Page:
Frequently, taxing systems are established which differentiate between ordinary income and capital gains. During the years in issue, California taxed ordinary income, i.e., dividends, rents, interest, wages, etc., separately from capital gains or losses. Capital gains were entitled to deductions depending on the taxpayer's holding period of the asset. Capital losses offset only capital gains and not ordinary income, although small amounts of capital losses were permitted to offset ordinary income. (Rev. & Tax.Code, § 18152, subd. (a):) 6 Unused capital losses may be carried forward as deductions to subsequent tax years. (Rev. & Tax.Code, § 18152, subd. (d).)
In this respect, Connecticut's tax scheme is similar to California's. Although Connecticut taxes only one category of ordinary income, i.e., dividends, while California has a comprehensive personal income tax,7 both states treat ordinary income separately from capital gains. In both states, deductions are allowed depending on the length of the holding period. Both states allow deductions for capital losses. In both states, where capital losses exceed capital gains, taxpayers are not subject to tax on the capital gains, unused capital losses may be carried forward for deduction to subsequent years and capital losses may not be used to offset ordinary income.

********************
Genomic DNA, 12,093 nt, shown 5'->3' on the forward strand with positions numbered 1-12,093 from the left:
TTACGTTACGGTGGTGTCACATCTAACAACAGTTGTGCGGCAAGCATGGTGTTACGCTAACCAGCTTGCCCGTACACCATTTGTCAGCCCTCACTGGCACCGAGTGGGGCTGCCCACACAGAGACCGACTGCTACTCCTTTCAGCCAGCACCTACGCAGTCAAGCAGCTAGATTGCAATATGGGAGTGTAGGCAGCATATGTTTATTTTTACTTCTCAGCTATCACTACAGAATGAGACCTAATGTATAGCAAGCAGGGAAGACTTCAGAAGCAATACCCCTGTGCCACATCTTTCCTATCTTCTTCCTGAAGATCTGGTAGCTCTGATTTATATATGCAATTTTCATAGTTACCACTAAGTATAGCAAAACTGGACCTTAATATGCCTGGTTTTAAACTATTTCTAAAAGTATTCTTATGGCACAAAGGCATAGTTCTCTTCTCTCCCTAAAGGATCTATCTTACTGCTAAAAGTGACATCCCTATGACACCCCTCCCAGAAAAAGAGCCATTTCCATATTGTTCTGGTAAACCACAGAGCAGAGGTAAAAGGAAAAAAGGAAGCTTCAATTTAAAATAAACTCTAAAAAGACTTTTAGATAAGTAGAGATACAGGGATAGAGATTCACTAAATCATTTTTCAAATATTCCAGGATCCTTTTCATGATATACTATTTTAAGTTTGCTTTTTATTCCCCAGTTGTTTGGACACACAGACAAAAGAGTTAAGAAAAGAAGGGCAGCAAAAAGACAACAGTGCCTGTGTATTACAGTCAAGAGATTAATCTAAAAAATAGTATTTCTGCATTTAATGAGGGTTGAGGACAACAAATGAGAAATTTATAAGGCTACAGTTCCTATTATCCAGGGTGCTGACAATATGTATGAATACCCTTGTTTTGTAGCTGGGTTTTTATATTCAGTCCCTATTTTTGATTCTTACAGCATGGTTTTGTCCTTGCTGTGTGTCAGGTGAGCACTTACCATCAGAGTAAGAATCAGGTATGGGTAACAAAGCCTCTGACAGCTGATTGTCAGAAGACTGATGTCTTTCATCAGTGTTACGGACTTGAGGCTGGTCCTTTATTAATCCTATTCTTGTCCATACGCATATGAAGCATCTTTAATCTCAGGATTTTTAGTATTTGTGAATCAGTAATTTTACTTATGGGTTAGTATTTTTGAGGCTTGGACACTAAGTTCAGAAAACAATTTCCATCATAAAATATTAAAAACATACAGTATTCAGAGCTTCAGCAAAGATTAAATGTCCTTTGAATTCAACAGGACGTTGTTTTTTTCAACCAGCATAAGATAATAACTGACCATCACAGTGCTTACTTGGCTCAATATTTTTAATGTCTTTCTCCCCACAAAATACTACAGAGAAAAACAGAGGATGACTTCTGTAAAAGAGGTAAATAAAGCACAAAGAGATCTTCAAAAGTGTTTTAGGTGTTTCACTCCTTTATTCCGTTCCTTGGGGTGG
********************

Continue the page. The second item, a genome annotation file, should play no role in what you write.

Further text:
The Board contends that Connecticut's income tax cannot be a net income tax, because a taxpayer may be subject to tax even if the taxpayer has no net income for the year. For example, a Connecticut taxpayer who suffers a $1 million loss from his business in the same year that he realizes a $1 million net gain from the sale of a capital asset would be subject to tax on the capital gain, even though the taxpayer actually had no net income for the year. We agree with the Board that such a result is mandated by the Connecticut income tax provisions. However, we do not agree that such a result precludes a conclusion that the Connecticut income tax on capital gains income is a net income tax.
As a general rule, we would agree that a net income tax is one which taxes the net income of a taxpayer. Generally, under a net income tax, if a taxpayer has no net income, the taxpayer will suffer no tax. Such a general rule, however, does not preclude the establishment of separate taxing procedures for ordinary income and capital gains income, which may result in a tax on one category of income even where the taxpayer has suffered an overall net loss for the year. The nature of the tax is determined by reference to the nature of the income taxed. A tax law may be in part a gross receipts tax, in part a gross income tax, and in part a net income tax. (Robinson, supra, 120 Cal.App.3d at pp. 80–81, 174 Cal.Rptr. 437.)